But there’s also something different about this transitionary time.  So, normally in the summers we shift into our summer modes and maybe our summer locations, we’re less regular in our attendance; and the scripture that we often hear on a day like today might elude many of us, we might not actually hear it.  But today, we do hear it and perhaps with new ears because the times are different.  There’s so much going on in the world, and particularly in our own country with the anxiety and the heartache over the brutality we’ve seen, over the loss of life due to the pandemic, we are marking time in different ways and grappling with what it looks like.

Today, I think our lesson from the Gospel according to Matthew is one of those things that would have slipped by almost unnoticed were it not for the times, which caused me to look at it with new eyes.  Specifically, there is this aspect of Jesus, as he sees the crowds and has compassion for them because they are harassed and helpless, like sheep without a shepherd.  I saw myself in that description in some respects, at least feeling harassed, not entirely helpless, but on a tether trying to find new ways of doing things and trying to reconcile that with the past and what we’ve done before.  But that took on even a different tone in the months since February as we became more and more aware of what I will call “extrajudicial” killings, at the hands of authorities or people associated with law enforcement, of Ahmaud Arbery, BreonnaTaylor, and most recently George Floyd.  These killings have brought a sore and periodically gaping wound back to the surface as a reminder of a tortured and denied past.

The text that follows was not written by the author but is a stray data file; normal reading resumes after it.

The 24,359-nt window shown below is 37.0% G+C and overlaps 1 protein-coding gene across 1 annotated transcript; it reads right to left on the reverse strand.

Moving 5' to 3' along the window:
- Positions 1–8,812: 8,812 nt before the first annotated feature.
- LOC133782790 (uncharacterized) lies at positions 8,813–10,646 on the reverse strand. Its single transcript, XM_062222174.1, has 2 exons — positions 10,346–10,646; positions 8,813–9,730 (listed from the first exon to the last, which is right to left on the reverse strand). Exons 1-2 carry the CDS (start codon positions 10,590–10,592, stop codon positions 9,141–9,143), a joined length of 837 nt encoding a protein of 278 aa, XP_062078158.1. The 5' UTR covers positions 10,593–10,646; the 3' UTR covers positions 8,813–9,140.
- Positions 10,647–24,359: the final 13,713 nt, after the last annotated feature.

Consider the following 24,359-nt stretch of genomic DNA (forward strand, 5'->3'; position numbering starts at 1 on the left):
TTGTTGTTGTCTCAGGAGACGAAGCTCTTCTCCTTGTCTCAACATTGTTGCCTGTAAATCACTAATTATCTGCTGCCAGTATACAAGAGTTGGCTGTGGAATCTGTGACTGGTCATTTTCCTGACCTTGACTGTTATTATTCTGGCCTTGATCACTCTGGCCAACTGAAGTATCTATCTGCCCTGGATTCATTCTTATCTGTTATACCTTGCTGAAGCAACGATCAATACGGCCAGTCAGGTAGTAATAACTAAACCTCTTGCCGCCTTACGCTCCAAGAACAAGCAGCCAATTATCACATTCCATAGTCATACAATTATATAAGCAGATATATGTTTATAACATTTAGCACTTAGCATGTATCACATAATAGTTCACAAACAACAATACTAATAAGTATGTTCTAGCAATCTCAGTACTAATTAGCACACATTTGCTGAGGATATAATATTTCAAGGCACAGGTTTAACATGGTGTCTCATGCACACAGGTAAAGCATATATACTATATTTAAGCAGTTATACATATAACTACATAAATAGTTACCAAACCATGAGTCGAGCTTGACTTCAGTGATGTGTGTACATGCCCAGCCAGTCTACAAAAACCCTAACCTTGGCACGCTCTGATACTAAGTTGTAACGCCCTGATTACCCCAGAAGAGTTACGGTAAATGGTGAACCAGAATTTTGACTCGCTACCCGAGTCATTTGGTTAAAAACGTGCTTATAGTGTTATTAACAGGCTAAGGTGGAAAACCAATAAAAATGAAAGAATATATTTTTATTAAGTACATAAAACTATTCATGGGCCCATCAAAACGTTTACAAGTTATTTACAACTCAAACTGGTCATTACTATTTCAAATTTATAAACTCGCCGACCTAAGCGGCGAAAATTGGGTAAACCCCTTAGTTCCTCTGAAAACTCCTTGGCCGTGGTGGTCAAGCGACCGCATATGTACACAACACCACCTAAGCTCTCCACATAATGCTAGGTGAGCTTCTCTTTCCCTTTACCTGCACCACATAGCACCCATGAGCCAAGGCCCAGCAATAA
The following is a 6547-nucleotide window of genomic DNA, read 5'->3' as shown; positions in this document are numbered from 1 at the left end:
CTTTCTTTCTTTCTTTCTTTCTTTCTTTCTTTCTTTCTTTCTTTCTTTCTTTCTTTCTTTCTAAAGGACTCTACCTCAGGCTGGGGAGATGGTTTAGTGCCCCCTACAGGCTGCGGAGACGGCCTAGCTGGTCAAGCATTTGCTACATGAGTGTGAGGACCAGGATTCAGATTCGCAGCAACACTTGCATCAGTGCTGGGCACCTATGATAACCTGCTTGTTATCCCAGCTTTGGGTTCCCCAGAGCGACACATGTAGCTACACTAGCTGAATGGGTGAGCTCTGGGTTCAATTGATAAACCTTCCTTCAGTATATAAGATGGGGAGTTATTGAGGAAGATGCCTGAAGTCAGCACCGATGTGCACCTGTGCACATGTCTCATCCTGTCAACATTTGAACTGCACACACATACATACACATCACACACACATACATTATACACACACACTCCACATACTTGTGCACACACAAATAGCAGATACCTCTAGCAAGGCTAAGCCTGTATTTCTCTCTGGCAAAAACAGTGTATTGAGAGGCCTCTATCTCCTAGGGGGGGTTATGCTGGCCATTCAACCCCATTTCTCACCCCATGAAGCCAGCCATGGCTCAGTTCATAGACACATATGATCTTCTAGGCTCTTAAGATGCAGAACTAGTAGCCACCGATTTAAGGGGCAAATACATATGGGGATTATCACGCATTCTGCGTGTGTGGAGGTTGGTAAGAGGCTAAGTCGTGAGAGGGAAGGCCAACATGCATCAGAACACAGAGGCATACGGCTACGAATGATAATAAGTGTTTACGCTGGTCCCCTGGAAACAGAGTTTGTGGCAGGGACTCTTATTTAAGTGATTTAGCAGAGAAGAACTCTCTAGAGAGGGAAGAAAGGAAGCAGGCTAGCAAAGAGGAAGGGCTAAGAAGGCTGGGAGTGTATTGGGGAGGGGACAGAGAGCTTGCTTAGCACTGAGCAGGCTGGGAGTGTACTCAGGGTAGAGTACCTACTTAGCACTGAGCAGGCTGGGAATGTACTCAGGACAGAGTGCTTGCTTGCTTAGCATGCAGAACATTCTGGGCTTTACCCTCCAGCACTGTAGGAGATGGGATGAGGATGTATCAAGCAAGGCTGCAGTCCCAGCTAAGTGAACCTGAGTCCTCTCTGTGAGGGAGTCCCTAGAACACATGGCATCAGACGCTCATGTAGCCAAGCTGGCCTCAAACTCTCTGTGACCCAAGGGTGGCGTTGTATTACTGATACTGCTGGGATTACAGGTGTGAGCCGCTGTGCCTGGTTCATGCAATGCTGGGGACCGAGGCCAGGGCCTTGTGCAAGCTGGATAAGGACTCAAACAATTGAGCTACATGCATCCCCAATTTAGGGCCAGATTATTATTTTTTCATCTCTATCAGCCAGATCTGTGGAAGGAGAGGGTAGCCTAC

Somehow something seems different this time.  Whether it is the level of outrage, or the ways in which we have seen law enforcement and protesters coming together to express their mutual grief and understanding and listening to one another for the first time perhaps in many years.  Now juxtapose that to those circumstances where they’re not talking to each other but just waling on each other in protest, in mutual hate and frustration.